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By in United States,

This was kind of an interesting read, but not anything revealing or new. We all know they've gotten more complex. They have to in order to keep selling. You can only make a car so many different ways with a set number of bricks before you get bored, so you have to keep making new pieces to keep people engaged. There are always creative ways to build stuff, sure, but eventually people get tired. Without anyone necessarily arguing for or against Lego being more complex, this just one of those "oh, ok" type of articles. But great work collecting all of that data, I'm sure it was a chore.

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By in United Kingdom,

Some of this analysis is just nonsense. 9550-1 does not contain 81 unique bricks. It contains one unique brick with multiple different prints. I don’t consider a printed part to be a unique part or to make a build more complex.

I think also the definition of complexity seems a bit vague. More parts doesn’t always mean more complex. I’d consider complexity more a result of unusual connections or harder to understand 3D orientation of parts.

I think sets have become more complex but don’t consider more colours or printed parts a good marker.

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By in United States,

Interesting read, thanks for sharing. I have some minor criticisms, but I won't think it would change the over result. They don't make an mention or have type error analysis. Most set databases, including BrickLink's, are incomplete or wrong between 1949-1972. Many set inventories for those dates are also wrong. That data should have been rejected or at least have an error associated with it. Clearly the authors, editors and referees didn't enough about the data to know that it could be problematic or incorrect.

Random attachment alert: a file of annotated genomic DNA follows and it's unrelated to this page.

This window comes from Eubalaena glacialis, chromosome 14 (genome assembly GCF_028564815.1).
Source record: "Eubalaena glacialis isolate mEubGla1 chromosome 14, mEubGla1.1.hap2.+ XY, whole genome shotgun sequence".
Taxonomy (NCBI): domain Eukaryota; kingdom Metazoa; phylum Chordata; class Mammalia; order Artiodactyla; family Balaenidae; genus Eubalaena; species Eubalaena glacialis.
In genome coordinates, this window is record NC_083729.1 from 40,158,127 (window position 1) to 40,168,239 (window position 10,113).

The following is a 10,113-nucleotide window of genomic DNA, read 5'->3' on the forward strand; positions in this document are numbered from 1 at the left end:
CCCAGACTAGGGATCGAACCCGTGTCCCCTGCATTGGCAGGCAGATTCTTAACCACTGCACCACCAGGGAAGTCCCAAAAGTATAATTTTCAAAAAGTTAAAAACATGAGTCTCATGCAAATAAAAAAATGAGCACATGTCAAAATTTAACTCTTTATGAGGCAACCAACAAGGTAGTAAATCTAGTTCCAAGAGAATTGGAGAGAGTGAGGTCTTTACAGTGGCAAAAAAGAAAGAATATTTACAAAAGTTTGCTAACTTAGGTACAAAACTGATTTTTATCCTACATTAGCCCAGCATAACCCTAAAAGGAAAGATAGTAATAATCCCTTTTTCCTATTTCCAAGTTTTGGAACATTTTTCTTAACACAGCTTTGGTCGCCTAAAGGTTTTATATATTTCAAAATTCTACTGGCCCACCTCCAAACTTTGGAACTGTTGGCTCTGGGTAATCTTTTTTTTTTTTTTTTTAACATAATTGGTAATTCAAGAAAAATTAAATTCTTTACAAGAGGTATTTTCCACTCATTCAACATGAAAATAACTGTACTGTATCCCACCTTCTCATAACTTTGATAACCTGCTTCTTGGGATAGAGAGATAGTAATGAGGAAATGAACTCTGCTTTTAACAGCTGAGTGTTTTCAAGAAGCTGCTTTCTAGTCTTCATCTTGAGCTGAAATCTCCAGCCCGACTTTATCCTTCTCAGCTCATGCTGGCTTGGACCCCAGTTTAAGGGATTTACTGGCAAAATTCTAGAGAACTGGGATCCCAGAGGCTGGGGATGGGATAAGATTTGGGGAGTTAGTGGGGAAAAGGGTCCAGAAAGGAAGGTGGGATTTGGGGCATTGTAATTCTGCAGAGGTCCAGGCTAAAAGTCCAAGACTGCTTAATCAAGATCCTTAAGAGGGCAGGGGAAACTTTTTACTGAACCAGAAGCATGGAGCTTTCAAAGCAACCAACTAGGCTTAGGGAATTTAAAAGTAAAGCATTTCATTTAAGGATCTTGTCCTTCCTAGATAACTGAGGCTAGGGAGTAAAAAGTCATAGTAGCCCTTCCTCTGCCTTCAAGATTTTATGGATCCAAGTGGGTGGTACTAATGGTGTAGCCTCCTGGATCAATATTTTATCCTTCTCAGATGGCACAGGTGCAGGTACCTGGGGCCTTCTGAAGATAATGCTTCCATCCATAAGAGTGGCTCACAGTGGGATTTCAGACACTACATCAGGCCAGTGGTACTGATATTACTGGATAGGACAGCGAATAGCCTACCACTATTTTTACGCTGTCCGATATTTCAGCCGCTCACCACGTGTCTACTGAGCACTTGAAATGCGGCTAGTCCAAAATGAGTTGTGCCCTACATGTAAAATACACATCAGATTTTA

Oh, those wondering about water and how wet it is, that research has already been done (quite a while ago). It turns out water is not particular wet.

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By in United States,

Surprised how many people say "this is nothing we didn't already know" and therefore "the study is a waste of time". We all know that the US people today are a good deal heavier than back in 1950's, but I appreciate scientists taking the time to gather & analyze data and showing by exactly how much.

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By in United Kingdom,

@Jumbo Bricks Blue and AustinPowers,

The accumulation of knowledge in science (and to an extent the social sciences) does not proceed on the basis of assumption or assertion. Unless knowledge is apodictic, it must be demonstrated to be true; the default being that it is false. Scientists (and social scientists) are sometimes criticised for researching and stating the obvious. But from an intellectual point of view, what they are doing is necessary to establish the fundamentals on which more complex - and possibly interesting - findings can be tested and made.